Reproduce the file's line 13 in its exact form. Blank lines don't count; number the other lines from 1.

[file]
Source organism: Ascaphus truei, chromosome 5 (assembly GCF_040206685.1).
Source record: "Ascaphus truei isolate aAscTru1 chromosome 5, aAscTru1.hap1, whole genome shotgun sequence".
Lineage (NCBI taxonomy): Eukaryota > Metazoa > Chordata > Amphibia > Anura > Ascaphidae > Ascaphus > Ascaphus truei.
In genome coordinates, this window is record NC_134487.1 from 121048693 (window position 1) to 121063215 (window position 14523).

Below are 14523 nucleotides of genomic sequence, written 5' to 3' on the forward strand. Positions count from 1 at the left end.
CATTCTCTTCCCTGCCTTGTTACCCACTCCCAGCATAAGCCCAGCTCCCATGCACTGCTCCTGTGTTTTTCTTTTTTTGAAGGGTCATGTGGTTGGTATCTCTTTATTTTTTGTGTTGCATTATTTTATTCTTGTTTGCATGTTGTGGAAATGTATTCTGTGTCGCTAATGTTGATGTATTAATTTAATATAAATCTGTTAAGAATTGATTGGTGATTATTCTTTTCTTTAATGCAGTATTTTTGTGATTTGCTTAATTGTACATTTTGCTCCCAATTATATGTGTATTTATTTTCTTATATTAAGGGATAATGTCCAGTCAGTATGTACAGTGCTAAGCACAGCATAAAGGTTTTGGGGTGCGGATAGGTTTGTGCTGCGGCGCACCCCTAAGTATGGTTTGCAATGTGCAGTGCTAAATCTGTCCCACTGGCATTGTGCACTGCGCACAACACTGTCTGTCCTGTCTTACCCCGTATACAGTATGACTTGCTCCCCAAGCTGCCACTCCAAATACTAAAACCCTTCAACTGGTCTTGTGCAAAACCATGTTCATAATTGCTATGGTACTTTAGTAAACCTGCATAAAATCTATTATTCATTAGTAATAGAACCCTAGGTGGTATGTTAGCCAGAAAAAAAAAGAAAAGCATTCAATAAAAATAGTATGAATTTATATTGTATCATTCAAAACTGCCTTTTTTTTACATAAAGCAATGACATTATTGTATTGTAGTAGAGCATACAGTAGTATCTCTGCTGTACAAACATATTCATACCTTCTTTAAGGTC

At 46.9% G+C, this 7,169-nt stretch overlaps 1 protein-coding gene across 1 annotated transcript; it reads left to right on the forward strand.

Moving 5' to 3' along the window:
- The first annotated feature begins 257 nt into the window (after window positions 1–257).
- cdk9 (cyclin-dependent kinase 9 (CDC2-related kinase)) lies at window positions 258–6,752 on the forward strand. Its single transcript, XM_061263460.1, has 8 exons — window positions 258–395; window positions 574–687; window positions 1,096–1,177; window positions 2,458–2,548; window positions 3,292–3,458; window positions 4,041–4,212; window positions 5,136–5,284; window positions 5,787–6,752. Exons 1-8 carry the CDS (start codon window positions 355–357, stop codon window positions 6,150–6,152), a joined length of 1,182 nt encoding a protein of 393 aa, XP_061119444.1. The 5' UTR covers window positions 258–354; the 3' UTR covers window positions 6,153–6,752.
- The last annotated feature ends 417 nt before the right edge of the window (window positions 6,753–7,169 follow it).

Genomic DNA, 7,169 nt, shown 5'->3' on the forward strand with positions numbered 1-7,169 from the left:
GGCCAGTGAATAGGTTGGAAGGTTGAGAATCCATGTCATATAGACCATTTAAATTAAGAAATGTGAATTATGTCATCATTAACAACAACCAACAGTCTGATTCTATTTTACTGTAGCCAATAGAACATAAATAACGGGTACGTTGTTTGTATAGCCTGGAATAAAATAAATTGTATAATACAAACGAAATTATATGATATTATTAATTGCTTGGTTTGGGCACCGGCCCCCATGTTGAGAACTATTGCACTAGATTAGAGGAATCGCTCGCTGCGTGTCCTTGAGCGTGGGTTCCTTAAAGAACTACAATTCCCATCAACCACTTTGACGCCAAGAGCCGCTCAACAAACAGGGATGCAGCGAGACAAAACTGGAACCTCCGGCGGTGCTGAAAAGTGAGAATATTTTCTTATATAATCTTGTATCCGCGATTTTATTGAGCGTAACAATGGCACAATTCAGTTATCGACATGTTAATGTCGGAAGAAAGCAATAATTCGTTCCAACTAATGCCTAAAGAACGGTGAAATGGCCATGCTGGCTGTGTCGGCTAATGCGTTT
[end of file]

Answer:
GGCCAGTGAATAGGTTGGAAGGTTGAGAATCCATGTCATATAGACCATTTAAATTAAGAAATGTGAATTATGTCATCATTAACAACAACCAACAGTCTGATTCTATTTTACTGTAGCCAATAGAACATAAATAACGGGTACGTTGTTTGTATAGCCTGGAATAAAATAAATTGTATAATACAAACGAAATTATATGATATTATTAATTGCTTGGTTTGGGCACCGGCCCCCATGTTGAGAACTATTGCACTAGATTAGAGGAATCGCTCGCTGCGTGTCCTTGAGCGTGGGTTCCTTAAAGAACTACAATTCCCATCAACCACTTTGACGCCAAGAGCCGCTCAACAAACAGGGATGCAGCGAGACAAAACTGGAACCTCCGGCGGTGCTGAAAAGTGAGAATATTTTCTTATATAATCTTGTATCCGCGATTTTATTGAGCGTAACAATGGCACAATTCAGTTATCGACATGTTAATGTCGGAAGAAAGCAATAATTCGTTCCAACTAATGCCTAAAGAACGGTGAAATGGCCATGCTGGCTGTGTCGGCTAATGCGTTT